It was hard, and that was part of the problem. He could survive but he could not fight back, was never strong enough to fight back. He wasn't strong enough to fight back and all he could do was sit back and age as the machines around him refused to do so, sit back and wait and it was driving him mad.

"I know," the voice says. "I know, but you are not alone."

"How do you know?"

There is a moment of silence. The voice doesn't reply right away, but he feels the prompting, and so with a shaking hand he reaches out to twist the dial of one of the radios he'd salvaged. It resists at first, but then there's the static, loud and awful and nerve-wrecking because what if She found him!

And then came the song.

It was a soft thing at first, something he barely caught through the static, and if he moved the wrong way he lost the signal. It took several jigglings of the antenna, as well as smack against the tiny machine before it got it any clearer. He soon found himself inching along on hands and knees to catch the signal. Finally it came through, loud and clear, as it were reaching for his very soul.

"Exile… it takes your mind again…"

For a while he just listens. For a moment he wasn't in the facility. He wasn't surrounded by cold machinery and concrete walls, he was surrounded by cool air and billowing trees. He was surrounded by life, connected to something so far beyond the walls of the facility, brought to the memory of pattering rain on his face to the tune of soft piano.

"You're right," He finally murmurs through cracked lips. Because of course there are people somewhere, there could not have been a radio signal if there weren't people somewhere. There was life out there- sometimes when he was caught down below it was hard to remember that, but it was there.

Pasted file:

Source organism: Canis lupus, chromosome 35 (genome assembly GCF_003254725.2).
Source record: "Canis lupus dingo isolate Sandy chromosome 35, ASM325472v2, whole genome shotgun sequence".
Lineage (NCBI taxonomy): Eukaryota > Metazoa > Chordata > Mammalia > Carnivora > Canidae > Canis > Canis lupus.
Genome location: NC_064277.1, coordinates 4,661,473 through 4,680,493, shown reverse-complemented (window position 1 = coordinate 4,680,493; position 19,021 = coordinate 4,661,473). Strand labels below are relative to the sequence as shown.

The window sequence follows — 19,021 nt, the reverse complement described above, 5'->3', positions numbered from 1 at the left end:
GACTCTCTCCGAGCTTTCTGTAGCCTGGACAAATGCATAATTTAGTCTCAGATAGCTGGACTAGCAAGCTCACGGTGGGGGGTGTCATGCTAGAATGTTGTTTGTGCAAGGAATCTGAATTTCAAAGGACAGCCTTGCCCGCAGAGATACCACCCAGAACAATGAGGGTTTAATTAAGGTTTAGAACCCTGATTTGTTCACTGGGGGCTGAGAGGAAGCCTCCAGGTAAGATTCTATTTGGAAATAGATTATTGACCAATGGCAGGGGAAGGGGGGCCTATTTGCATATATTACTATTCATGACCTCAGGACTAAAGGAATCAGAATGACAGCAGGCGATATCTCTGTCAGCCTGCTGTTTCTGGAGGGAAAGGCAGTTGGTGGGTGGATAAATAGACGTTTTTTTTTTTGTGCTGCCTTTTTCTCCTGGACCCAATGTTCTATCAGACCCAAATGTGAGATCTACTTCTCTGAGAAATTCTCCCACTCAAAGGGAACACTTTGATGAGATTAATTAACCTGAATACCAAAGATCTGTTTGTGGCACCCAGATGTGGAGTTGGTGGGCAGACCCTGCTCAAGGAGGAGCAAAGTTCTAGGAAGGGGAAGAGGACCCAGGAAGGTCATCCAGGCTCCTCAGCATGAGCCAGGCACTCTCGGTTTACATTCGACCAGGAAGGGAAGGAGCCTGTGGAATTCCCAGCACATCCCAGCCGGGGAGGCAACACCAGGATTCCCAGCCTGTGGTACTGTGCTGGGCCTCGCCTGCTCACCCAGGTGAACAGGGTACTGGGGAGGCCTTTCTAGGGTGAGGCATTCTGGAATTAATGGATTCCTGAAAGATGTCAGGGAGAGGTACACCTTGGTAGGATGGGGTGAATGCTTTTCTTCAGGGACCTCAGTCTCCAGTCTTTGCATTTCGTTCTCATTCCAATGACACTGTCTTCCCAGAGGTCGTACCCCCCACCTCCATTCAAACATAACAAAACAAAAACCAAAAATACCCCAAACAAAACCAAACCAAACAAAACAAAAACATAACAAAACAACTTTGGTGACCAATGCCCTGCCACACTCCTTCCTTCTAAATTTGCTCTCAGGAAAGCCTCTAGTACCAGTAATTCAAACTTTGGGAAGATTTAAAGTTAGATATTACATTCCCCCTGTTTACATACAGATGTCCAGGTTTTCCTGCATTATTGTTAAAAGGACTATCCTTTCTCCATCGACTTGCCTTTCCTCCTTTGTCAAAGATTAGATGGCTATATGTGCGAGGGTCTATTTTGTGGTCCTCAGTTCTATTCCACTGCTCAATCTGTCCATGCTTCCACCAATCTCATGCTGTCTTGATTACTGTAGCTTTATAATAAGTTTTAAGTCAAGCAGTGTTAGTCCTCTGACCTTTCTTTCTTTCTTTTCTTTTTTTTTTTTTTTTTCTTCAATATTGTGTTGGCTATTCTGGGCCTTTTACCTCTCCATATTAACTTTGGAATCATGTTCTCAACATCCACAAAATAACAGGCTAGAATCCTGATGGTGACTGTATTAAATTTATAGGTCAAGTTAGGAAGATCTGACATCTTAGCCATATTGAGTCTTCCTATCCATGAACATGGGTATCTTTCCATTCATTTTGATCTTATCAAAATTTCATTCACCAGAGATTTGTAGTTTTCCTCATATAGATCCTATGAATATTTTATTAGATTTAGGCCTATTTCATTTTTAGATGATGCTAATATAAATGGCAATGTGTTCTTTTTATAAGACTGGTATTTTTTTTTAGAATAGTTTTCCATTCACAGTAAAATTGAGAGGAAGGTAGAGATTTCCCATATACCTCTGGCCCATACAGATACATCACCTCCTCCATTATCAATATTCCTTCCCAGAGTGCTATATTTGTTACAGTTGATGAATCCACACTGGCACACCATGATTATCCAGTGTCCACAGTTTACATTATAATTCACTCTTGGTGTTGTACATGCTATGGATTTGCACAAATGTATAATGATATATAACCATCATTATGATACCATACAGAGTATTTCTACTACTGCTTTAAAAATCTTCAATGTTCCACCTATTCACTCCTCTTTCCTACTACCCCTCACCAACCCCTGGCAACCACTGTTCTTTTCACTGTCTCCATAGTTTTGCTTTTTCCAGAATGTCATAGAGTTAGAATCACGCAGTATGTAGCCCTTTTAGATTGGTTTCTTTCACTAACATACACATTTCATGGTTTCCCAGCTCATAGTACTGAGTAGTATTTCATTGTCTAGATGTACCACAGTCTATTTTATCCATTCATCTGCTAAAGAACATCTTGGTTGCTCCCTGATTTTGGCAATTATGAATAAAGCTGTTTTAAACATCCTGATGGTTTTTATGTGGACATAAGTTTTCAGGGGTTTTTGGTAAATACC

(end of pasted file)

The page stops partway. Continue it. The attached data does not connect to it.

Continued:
He could go back after all.

It was then that his mind went to the girl somewhere else in the facility, to the girl he'd set up in Her clutches. The hero he'd seen in glimpses throughout the years, growing in pods and occasionally jumping through hoops, the woman in orange whom he sometimes doubted was even real. She was there. She was there, he had put her there, and now like him she was alone.

He knew what he had to do.

He rose suddenly, the motion somewhat painful as his undernourished joints creaked and popped. Still he ignored them, stretching and shaking away the nightmares as he made his way for his paints.

"What are you doing?" The voice asked.

"Showing her," He explained as he pried the top off of the paint can, the sound still not drowning out the song from the radio. "This place has a way of destroying you, of making you think you're all alone- that it's impossible. I can't let that happen to her."

He dipped his paintbrush into the paint and swirled it around, thick brows knitting together as he took in the sight of the battered walls before him. The perfect canvas. "I know she is strong. I wouldn't have put her there if she weren't strong. But.." Here he shook his head as he laid down the first stroke, let the motion sync with the shrill hum of a violin from the radio.

"Sometimes we all need reminders that we are not alone."


-End-